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Dec 8, 2008 08:45 PM

Slow roasting vs. searing for rib steak/roast?

Hey Guys,
I am planning to serve a grass fed standing rib roast for my annual New Year's dinner. I am choosing between a couple of suppliers who have been producing superb grass fed beef all year. (I have spent about 6 months working on cooking grass fed beef effectively and I am set on using a grass fed product for a lot of reasons so I'm not looking for a corn fed vs. grass fed discussion here).

Anyway, I found both rib steaks to be slightly tough but I've been told that an identical cut will be more tender when slow roasted than when it is seared in a skillet. That never occurred to me but I guess meats of all kinds are often more tender when they are slow roasted than when they are pan seared in steak form.

I guess I'm wondering if you guys have noticed a differences between say, a seared rib steak vs a rib roast, or a filet mignon vs. a tenderloin roast. You guys get the idea. Any thoughts?

Thanks in advance for your help!

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    1. re: ipsedixit

      Thank you. This is really helpful. What are your thoughts?

    2. Make sure the roast is at room temperature before cooking. Make sure your sear is super hot so that it only lasts for seconds per side, then slow roast with lots of moisture. You'll be as tender as possible. Certain cuts can only get so tender.

      1. Jeremy:
        A seared-slow-cooked steak--cooked with some type of moisture--like putting a cover on the pan will come out like like pot roast. The crust on the outside of the steak will be soft and not crispy. Try coating the steaks in a generous amt of olive oil. Cook them in an extremely hot cast iron pan in a very hot oven. Good luck.

        1. I've done a 3-rib roast twice and both times it came out perfectly cooked to med-rare.

          Ideally it's good to have a meat themometer probe with a remote that will beep at you when a specified temperature has been reached.

          I saw this on one of Ina Garten's programs.

          After oiling and coating with lots of s&p, blast the roast (bone-side down) at 500 degrees for 45 min. Then turn the oven down to 325 and roast for another 30 min., then back up to 450 for 15 - 30 min - until the roast reaches 125. You MUST have a meat themometer to ensure the proper doneness. Remove, cover and let rest for 20 min. Note: The meat will continue to cook even after the 20 min, so it needs to be sliced once it reaches your desired doneness; or at least remove it from the blazing hot, oven-like bone.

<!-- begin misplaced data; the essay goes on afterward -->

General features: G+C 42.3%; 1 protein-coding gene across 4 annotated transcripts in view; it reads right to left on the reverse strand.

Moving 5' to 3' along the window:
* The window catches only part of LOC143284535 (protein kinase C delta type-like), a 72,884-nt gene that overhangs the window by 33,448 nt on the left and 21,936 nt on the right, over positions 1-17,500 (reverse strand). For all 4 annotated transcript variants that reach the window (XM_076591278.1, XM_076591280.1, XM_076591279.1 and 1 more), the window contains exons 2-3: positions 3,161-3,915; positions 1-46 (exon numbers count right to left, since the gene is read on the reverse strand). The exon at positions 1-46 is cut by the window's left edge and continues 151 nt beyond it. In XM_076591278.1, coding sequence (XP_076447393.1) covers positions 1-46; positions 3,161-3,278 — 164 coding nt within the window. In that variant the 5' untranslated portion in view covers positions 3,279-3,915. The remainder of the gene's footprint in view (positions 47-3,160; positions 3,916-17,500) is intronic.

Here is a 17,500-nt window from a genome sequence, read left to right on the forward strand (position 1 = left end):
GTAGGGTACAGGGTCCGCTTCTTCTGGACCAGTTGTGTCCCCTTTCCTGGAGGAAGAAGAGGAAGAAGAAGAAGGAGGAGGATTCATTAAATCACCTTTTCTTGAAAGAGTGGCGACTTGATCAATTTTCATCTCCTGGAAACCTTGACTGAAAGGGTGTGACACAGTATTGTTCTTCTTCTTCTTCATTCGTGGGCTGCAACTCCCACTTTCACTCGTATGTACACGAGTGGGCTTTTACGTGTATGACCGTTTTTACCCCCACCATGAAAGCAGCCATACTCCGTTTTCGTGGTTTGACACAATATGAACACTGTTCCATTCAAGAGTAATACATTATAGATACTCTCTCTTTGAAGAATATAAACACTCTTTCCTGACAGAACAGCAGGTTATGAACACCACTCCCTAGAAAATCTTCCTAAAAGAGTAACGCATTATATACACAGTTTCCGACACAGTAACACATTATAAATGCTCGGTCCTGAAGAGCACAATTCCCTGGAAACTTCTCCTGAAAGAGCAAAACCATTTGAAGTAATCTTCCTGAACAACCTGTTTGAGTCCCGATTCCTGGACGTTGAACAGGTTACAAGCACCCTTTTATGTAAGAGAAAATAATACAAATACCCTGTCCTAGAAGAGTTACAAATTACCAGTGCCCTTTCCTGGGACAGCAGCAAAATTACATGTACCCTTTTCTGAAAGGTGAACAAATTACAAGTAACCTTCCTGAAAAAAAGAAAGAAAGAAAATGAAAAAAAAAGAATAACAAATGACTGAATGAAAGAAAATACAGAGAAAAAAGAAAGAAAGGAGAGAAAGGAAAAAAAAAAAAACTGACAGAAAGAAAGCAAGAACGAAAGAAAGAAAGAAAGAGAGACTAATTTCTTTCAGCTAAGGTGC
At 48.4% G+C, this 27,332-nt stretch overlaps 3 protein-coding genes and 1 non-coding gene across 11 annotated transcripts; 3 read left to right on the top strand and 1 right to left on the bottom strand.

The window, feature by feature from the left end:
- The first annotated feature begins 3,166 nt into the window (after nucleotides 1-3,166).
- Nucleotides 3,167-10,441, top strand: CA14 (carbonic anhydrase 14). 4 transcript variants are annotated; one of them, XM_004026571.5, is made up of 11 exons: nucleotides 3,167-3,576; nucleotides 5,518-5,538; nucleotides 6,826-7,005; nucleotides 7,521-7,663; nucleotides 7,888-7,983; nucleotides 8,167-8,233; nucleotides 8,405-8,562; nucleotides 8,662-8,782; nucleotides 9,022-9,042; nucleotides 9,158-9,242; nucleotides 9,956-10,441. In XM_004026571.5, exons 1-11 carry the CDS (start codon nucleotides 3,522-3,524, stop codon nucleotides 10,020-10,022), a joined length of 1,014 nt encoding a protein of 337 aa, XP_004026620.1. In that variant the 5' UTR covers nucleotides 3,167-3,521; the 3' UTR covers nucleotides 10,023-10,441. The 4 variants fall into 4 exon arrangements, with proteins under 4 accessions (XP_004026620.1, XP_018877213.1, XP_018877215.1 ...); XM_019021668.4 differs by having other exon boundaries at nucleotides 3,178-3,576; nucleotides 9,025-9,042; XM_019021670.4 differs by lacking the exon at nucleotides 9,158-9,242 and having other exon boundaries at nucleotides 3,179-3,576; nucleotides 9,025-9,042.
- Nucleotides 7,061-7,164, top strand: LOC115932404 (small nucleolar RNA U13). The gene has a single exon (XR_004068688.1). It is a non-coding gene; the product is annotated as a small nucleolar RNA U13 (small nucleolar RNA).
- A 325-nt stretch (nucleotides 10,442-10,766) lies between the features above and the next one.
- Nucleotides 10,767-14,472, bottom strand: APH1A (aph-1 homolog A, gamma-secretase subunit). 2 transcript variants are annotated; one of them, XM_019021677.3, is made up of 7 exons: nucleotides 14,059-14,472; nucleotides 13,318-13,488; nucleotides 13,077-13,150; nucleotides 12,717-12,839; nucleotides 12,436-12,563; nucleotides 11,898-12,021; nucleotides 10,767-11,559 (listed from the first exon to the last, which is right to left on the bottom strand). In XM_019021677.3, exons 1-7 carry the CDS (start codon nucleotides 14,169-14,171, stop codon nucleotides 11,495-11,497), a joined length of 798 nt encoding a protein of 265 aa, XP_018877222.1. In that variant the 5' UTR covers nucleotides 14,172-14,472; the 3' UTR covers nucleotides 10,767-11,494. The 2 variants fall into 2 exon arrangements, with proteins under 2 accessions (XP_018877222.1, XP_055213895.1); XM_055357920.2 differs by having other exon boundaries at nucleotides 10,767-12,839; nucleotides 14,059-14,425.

Side note: Have you butcher remove the bone then tie it back on. It allows for cooking with the bone to keep in the moistness and flavor, but after cooking knife skills and slicing is made so much earsier - unless of course, you plan to serve the meat "on the bone".

          2 Replies
          1. re: CocoaNut

            CocoaNut, you absolutely KNOW what you're talking about. You've successfully debunked the usual myths about "searing in the juices" and adding liquid to the pan to make the meat juicy. And your techniques for handling and roasting are impeccable. Listen to this chef, folks!

          2. Congrats on doing a grass fed roast. They are the best, most natural beef product out there in my opinion.

            On a large roast like that, searing will not have much, if any, impact on tenderness. The searing is to start the browning process and add flavor. You don't want to roast with moisture touching the meat, you want it elevated on a rack like a turkey. We're not braising a standing rib roast here and if you are, I'll personally come over and make fun of you for wasting time and money! ;-)

            Moisture in the pan will have negligible effect on the moisture content of the finished item, but it can prevent juices in the pan from over-browning (burning).

            When in the oven... Do. Not. Cover. Ever.

            Tenderness also is a result of intramuscular fat. Grass fed beef has fat, but not much, and especially minimal intramuscular fat. Cooking grass fed beef to medium rare is as far as you should go. I very strongly support the use of a probe thermometer here. Also room temp beef is a very important aspect. And when I say room temp, I mean take the thing out of the fridge and let it sit for 4 hours. This roast is far too nice to overcook on such a celebratory day!